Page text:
What An Illinois Cybersecurity Scholarship Can Do For You

January 28th is National Data Privacy Day.

Illinois is one of a handful of institutions to receive support from the National Science Foundation (NSF) for students interested in studying cybersecurity and who want to work for the government.

The CyberCorps: Scholarship for Service, a merit-based award, is distributed to Illinois students through the Illinois Cyber Security Scholars Program (ICSSP). ICSSP also provides other benefits to scholarship participants. These include a seminar that introduces students to scholars in the field, guidance on course selection, and internship opportunities in federal or national research labs. Undergraduate and graduate students in the College of Engineering, the College of Law, and the iSchool Master’s program in Information Management are encouraged to apply.

ICSSP has supported over thirty Illinois students since 2009.

In honor of National Data Privacy Day, we spoke with Bradley Williams (left), a second-year student in the College of Law, about his interest in cyber security and his experience in the ICSSP. Williams was also part of the ICSSP team that placed third in the Cyber Security Awareness Week (CSAW) competition at New York University last year.

Technology Services (Tech Services) : What first sparked your interest in cyber security?

Bradley Williams (BW): It’s kind of a natural fit for someone with my background. My dad was a computer engineer, my mom works for IBM, my brother’s a computer scientist, so I’m very comfortable with technology. I myself was an English major here at Illinois, which is a little weird, given my family and that I was great at math and science in high school. I think that runs against the narrative, which is that English majors are good at writing and bad at math and science. But I wanted to get better at writing, so I took English classes. I still had passion projects that used HTML and CSS. I was hired by Applied Technologies for Learning in the Arts and Sciences (ATLAS) here on campus as a student writer. But I started doing web development there. Then I went to law school, where I do a lot of writing and technology work at the same time.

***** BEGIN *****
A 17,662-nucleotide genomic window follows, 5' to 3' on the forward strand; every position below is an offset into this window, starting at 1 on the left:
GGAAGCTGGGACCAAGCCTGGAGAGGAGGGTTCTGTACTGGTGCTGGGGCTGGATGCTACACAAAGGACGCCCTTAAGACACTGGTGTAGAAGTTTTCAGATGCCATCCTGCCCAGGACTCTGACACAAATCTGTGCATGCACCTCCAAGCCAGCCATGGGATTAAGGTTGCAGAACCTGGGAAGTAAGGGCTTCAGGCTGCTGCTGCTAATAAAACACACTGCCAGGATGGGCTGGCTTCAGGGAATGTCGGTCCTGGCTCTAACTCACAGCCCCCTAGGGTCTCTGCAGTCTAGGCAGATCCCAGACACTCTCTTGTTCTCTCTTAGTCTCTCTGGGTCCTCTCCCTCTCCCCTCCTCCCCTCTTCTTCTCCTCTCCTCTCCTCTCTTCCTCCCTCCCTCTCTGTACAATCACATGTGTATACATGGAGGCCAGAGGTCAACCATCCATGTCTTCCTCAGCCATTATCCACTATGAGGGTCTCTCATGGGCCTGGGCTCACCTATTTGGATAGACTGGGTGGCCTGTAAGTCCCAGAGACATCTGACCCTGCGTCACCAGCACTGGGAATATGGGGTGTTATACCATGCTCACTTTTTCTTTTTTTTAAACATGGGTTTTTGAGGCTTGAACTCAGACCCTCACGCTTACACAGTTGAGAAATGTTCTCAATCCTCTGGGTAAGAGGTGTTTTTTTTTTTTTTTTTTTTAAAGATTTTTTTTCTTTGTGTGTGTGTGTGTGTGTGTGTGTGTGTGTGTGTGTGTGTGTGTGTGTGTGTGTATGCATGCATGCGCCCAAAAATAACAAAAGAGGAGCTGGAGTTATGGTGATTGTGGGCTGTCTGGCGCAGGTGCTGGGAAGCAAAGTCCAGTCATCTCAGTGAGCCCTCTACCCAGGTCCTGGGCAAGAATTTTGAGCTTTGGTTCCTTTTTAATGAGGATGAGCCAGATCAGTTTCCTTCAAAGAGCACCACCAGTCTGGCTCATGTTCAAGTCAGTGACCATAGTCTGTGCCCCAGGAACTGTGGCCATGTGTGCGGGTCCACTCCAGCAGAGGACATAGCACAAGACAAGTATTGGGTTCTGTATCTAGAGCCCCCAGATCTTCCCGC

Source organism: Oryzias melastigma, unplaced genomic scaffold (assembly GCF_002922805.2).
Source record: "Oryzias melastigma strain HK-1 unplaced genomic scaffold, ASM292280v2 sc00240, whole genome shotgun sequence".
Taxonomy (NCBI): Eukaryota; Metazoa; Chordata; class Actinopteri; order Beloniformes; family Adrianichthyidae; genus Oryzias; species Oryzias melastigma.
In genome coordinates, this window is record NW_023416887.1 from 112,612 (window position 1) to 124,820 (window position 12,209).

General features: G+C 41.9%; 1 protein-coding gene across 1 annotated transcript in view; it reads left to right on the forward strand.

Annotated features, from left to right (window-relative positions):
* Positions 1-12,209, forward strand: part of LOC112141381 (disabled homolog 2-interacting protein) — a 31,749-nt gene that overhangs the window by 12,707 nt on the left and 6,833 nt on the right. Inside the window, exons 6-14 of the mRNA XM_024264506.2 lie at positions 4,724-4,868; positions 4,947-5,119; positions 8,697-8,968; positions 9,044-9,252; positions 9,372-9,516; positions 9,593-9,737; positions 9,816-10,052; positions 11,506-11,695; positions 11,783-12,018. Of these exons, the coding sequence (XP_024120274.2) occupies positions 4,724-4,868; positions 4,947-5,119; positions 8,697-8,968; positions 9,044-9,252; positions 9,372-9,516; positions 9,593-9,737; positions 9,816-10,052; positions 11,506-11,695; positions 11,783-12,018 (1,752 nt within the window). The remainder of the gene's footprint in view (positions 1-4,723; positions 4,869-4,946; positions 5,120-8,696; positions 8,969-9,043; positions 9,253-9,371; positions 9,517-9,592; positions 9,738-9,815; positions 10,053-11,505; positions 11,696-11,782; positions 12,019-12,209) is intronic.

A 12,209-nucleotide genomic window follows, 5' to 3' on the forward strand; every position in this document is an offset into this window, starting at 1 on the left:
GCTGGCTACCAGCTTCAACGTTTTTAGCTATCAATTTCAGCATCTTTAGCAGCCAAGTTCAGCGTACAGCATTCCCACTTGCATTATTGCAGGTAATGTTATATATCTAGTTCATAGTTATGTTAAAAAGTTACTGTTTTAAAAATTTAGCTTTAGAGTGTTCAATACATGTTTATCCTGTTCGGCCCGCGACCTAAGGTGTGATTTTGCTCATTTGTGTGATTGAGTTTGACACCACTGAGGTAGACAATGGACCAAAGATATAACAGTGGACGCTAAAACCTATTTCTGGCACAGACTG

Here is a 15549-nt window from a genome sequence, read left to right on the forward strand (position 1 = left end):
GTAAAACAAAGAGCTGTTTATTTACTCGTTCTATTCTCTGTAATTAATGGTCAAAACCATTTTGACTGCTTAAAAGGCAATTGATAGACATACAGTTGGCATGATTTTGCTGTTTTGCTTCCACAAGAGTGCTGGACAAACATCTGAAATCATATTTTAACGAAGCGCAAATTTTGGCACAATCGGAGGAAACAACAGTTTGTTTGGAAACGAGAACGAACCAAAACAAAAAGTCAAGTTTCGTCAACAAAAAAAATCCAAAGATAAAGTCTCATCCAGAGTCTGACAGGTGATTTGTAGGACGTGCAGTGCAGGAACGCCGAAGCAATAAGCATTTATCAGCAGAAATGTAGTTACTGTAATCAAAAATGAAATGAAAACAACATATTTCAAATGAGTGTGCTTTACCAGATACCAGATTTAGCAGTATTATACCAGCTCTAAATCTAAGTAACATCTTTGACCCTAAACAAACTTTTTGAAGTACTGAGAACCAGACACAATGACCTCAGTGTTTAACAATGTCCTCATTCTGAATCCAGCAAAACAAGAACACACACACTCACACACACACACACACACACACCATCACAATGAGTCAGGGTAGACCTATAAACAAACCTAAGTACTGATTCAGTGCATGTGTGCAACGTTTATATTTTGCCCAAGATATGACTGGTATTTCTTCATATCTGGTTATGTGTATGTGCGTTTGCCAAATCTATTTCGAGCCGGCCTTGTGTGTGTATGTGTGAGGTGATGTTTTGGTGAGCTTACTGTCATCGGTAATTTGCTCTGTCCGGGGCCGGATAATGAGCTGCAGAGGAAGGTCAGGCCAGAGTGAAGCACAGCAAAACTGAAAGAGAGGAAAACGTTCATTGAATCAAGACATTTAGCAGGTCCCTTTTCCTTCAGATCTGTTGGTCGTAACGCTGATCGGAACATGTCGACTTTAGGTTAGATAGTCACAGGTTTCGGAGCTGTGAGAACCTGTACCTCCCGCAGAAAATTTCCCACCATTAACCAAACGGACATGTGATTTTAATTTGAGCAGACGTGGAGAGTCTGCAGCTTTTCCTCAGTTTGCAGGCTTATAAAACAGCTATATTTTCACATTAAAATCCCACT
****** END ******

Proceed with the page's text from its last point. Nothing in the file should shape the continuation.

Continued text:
Tech Services: What is it like to study cybersecurity at Illinois?

BW: I applied to the U of I for law school because of this program. The program is great for my varied interests in technology, web communication, and privacy and security.

Tech Services: Why is cybersecurity important?

BW: We’re at a strange time. So many devices are connected to the internet, we need to develop standards to ensure that new technologies meet those standards so that confidential information is secure. At the same time, policy is twenty-five years behind. So we have one billion accounts that are breached at a huge place like Yahoo!. And we’re at a really critical time for cybersecurity. We have a new administration in the U.S. that claims that cybersecurity is a priority. We need policy makers who are educated in technology, we need lawyers who are well-versed in technology, who can do legal work and understand people who build the infrastructure for these systems.

Tech Services: Has receiving the scholarship helped you expand your understanding of cybersecurity in any way? If so, how?

BW: Very much! You usually never get anything like this at law school. Law students are so busy; why take extra classes in cybersecurity if they’re not already part of your course work? But with ICSSP, cybersecurity classes count for law credit. This scholarship has broadened my knowledge by making cybersecurity part of my law degree.

Tech Services: Where do you want to go from here? Do you think your time as a CyberCorps scholar will help you with your future career(s)?

BW: Next summer, I have an internship focused on cybersecurity for a federal agency. Very excited about that.

Tech Services: What advice would you give to other students interested in pursuing cybersecurity as a career?

BW: Read a lot. And read in topics you’re not so comfortable with. There can be a steep learning curve for people who don’t know things like how the internet works, etc. But it’s OK if you’re willing to get out of your comfort zone. Also, being comfortable conversing helps a ton. Do well in school! And, of course, be willing to learn. It’s OK to not have the background, but you need to be willing to learn.